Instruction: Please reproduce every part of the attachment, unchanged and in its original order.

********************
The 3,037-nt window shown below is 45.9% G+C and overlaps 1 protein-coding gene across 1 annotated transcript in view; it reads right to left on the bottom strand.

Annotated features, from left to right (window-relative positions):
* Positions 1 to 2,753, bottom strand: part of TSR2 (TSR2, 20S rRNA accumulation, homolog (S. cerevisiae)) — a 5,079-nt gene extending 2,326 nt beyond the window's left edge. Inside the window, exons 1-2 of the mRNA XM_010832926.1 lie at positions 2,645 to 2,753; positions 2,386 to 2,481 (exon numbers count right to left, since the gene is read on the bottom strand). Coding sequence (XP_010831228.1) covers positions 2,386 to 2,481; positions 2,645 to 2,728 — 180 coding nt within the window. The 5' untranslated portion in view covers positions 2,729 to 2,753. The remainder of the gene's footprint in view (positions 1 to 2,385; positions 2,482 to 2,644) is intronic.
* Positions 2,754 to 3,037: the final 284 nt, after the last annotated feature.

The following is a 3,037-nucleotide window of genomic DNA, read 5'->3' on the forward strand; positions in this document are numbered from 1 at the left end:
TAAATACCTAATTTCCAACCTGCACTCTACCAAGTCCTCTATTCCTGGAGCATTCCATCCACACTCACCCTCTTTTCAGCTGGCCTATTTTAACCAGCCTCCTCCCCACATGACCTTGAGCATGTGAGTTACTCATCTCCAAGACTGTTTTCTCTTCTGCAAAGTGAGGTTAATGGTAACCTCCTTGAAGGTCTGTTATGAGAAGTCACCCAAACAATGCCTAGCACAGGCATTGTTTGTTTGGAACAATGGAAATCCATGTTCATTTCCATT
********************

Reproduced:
The 3,037-nt window shown below is 45.9% G+C and overlaps 1 protein-coding gene across 1 annotated transcript in view; it reads right to left on the bottom strand.

Annotated features, from left to right (window-relative positions):
* Positions 1 to 2,753, bottom strand: part of TSR2 (TSR2, 20S rRNA accumulation, homolog (S. cerevisiae)) — a 5,079-nt gene extending 2,326 nt beyond the window's left edge. Inside the window, exons 1-2 of the mRNA XM_010832926.1 lie at positions 2,645 to 2,753; positions 2,386 to 2,481 (exon numbers count right to left, since the gene is read on the bottom strand). Coding sequence (XP_010831228.1) covers positions 2,386 to 2,481; positions 2,645 to 2,728 — 180 coding nt within the window. The 5' untranslated portion in view covers positions 2,729 to 2,753. The remainder of the gene's footprint in view (positions 1 to 2,385; positions 2,482 to 2,644) is intronic.
* Positions 2,754 to 3,037: the final 284 nt, after the last annotated feature.

The following is a 3,037-nucleotide window of genomic DNA, read 5'->3' on the forward strand; positions in this document are numbered from 1 at the left end:
TAAATACCTAATTTCCAACCTGCACTCTACCAAGTCCTCTATTCCTGGAGCATTCCATCCACACTCACCCTCTTTTCAGCTGGCCTATTTTAACCAGCCTCCTCCCCACATGACCTTGAGCATGTGAGTTACTCATCTCCAAGACTGTTTTCTCTTCTGCAAAGTGAGGTTAATGGTAACCTCCTTGAAGGTCTGTTATGAGAAGTCACCCAAACAATGCCTAGCACAGGCATTGTTTGTTTGGAACAATGGAAATCCATGTTCATTTCCATT